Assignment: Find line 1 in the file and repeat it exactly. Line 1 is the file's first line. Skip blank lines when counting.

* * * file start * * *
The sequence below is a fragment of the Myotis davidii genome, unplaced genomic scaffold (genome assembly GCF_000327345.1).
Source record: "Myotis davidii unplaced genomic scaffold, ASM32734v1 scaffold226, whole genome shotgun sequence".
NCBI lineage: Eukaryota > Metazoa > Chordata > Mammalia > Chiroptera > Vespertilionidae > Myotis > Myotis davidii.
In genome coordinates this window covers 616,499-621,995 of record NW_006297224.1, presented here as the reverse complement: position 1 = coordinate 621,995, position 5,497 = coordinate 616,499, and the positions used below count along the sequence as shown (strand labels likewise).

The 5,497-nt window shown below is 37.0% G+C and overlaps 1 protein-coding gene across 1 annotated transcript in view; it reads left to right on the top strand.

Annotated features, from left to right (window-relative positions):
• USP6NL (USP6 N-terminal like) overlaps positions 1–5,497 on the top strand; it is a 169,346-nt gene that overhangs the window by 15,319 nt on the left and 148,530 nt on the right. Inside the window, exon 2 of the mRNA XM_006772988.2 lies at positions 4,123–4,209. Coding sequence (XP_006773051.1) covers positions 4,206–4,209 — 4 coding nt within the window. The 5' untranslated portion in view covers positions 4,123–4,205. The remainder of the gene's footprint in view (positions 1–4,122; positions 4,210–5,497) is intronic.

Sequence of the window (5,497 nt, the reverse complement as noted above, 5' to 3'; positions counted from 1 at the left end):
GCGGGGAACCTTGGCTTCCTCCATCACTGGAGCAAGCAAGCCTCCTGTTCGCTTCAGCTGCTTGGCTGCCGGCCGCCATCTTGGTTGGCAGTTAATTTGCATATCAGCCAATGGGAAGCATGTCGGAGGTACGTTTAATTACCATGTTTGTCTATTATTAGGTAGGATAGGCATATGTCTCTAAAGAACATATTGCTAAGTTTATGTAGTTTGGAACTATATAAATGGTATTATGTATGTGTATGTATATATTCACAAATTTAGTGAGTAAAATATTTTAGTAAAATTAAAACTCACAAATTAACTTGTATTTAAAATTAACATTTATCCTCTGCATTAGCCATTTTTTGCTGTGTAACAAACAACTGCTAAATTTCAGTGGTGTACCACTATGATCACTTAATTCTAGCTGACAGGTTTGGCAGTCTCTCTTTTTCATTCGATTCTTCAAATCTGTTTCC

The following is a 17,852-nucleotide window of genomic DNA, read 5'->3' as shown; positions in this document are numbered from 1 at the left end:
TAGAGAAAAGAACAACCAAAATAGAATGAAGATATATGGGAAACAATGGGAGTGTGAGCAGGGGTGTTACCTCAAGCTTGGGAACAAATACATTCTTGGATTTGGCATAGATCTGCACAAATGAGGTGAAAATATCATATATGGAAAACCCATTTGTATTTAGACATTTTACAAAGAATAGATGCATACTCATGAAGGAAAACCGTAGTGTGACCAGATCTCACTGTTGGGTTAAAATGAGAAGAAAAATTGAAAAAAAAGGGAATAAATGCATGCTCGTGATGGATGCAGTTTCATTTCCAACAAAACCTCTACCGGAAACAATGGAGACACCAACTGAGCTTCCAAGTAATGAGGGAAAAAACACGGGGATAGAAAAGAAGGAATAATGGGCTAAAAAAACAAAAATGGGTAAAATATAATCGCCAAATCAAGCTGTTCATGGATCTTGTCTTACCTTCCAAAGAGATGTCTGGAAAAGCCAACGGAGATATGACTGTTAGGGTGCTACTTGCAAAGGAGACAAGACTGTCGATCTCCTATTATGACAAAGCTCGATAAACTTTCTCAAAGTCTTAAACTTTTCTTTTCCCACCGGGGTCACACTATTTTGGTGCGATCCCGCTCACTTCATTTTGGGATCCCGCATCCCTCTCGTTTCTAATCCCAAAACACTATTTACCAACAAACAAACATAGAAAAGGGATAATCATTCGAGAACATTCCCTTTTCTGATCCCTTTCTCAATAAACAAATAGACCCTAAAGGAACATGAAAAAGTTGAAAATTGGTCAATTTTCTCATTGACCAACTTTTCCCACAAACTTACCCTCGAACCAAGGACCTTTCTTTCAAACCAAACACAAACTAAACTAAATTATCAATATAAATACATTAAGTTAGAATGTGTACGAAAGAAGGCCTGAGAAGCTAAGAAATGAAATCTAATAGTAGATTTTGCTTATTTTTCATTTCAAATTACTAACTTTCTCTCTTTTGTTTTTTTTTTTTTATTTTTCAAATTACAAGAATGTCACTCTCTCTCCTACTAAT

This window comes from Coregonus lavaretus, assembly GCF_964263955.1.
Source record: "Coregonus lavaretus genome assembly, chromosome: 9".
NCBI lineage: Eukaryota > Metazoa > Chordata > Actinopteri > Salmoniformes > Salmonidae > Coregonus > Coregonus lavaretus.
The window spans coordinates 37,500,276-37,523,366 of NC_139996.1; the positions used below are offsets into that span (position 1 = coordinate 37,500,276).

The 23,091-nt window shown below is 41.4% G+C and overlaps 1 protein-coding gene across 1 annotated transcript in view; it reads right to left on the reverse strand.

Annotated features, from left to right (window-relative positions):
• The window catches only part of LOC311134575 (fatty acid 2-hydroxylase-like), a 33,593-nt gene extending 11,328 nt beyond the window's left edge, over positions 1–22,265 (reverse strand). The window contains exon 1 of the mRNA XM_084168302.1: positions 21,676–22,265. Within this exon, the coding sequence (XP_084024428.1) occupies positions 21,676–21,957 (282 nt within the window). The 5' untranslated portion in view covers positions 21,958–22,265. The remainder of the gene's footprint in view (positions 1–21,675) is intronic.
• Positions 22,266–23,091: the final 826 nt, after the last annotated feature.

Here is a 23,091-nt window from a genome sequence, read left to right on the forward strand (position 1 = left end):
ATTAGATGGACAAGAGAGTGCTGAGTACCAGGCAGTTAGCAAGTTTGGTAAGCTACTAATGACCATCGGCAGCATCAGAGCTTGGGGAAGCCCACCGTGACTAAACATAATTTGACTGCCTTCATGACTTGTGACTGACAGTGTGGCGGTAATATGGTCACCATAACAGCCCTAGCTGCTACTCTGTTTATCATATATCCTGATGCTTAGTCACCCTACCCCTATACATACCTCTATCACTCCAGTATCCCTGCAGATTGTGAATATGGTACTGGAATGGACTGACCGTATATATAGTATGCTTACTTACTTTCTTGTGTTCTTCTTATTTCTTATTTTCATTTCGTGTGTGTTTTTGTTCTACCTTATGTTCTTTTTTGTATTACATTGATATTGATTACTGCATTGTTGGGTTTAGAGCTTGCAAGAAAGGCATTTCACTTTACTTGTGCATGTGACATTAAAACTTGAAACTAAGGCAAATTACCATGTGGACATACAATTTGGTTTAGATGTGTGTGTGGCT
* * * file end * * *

The sequence below is a fragment of the Myotis davidii genome, unplaced genomic scaffold (genome assembly GCF_000327345.1).